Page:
ALFRED LORD TENNYSON Alfred Tennyson Arthur Hallam beautiful beneath boscage breath brook Camelot Cannon cloud dark daughter dead Dear mother Ida death deep dreams Enone Excalibur eyes fair fall floating flowers follows gleams glory golden prime hand happy Haroun Alraschid hath hear heard hearken ere heart heaven honor isle King Arthur knew Lady of Shalott land lawn light live Locksley Hall look look'd Lord mind moon morn never night o'er oxlip Palace of Art poem poet poet's Princess reading rest Rode the six roll'd rose round sail sail'd Saint Brendan says scorn seem'd shadow Shakespeare ship silent Sir Bedivere Sir Richard six hundred sleep song soul sound spake spirit stanza stars Stedman stood sweet tears Tennyson thee Theocritus thine things thou thought thro towers truth turn'd Ulysses voice wild wind
Page 80 - The old order changeth, yielding place to new, And God fulfils Himself in many ways, Lest one good custom should corrupt the world.
Page 23 - Tirra lirra,' by the river Sang Sir Lancelot. She left the web, she left the loom, She made three paces thro' the room, She saw the water-lily bloom, She saw the helmet and the plume, She look'd down to Camelot.
Page 138 - I slip, I slide, I gloom, I glance, Among my skimming swallows; I make the netted sunbeam dance Against my sandy shallows. I murmur under moon and stars In brambly wildernesses; I linger by my shingly bars; I loiter round my cresses ; • And out again I curve and flow To join the brimming river, For men may come and men may go, But I go on for ever.
Page 107 - Mated with a squalid savage - what to me were sun or clime? I the heir of all the ages, in the foremost files of time I that rather held it better men should perish one by one. Than that earth should stand at gaze like Joshua's moon in Ajalon! 180 Not in vain the distance beacons. Forward, forward let us range. Let the great world spin for ever down the ringing grooves of change. Thro...
Page 95 - There lies the port: the vessel puffs her sail: There gloom the dark broad seas. My mariners, Souls that have toiled, and wrought, and thought with me — That ever with a frolic welcome took The* thunder and the sunshine...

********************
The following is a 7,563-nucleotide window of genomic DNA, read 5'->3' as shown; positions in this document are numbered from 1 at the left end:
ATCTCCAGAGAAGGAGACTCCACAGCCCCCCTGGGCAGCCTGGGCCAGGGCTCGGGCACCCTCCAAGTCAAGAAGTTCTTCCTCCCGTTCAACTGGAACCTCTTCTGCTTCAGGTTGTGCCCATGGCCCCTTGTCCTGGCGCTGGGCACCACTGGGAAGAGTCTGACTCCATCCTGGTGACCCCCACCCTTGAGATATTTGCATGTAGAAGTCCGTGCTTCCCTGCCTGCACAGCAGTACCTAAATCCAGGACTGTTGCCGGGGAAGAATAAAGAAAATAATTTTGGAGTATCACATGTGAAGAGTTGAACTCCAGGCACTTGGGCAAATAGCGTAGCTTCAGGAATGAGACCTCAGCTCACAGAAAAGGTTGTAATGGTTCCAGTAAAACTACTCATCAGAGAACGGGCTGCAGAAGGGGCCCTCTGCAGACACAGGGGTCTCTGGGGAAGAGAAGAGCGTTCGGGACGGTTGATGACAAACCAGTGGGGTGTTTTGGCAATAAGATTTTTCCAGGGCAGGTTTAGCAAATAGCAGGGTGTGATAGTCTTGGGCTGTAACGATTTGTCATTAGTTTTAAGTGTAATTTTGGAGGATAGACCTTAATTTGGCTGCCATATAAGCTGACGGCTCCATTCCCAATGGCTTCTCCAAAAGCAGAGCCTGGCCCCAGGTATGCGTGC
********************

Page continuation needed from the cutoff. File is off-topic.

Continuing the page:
Page 74 - And in the moon athwart the place of tombs, Where lay the mighty bones of ancient men, Old knights, and over them the sea-wind sang Shrill, chill, with flakes of foam. He, stepping down By zig-zag paths, and juts of pointed rock, Came on the shining levels of the lake.
Page 157 - And the sun went down, and the stars came out far over the summer sea, But never a moment ceased the fight of the one and the fifty-three. Ship after ship, the whole night long, their high-built galleons came, Ship after ship, the whole night long, with her battle-thunder and flame; Ship after ship, the whole night long, drew back with her dead and her shame. For some were sunk and many were shatter'd, and so could fight us no more — God of battles, was ever a battle like this in the world before?...
Page 79 - A cry that shiver'd to the tingling stars, And, as it were one voice, an agony Of lamentation, like a wind that shrills All night in a waste land, where no one comes, Or hath come, since the making of the world. Then murmur'd Arthur, ' Place me in the barge ;
Page 252 - Cannon to right of them, Cannon to left of them, Cannon in front of them Volley'd and thunder'd; Storm'd at with shot and shell, Boldly they rode and well, Into the jaws of Death, Into the mouth of hell Rode the six hundred. Flash'd all their sabres bare, Flash'd as they turn'd in air Sabring the gunners there, Charging an army, while All the world wonder'd. Plunged in the battery-smoke Right thro' the line they broke; Cossack and Russian Reel'd from the sabre-stroke Shatter'd and sunder'd.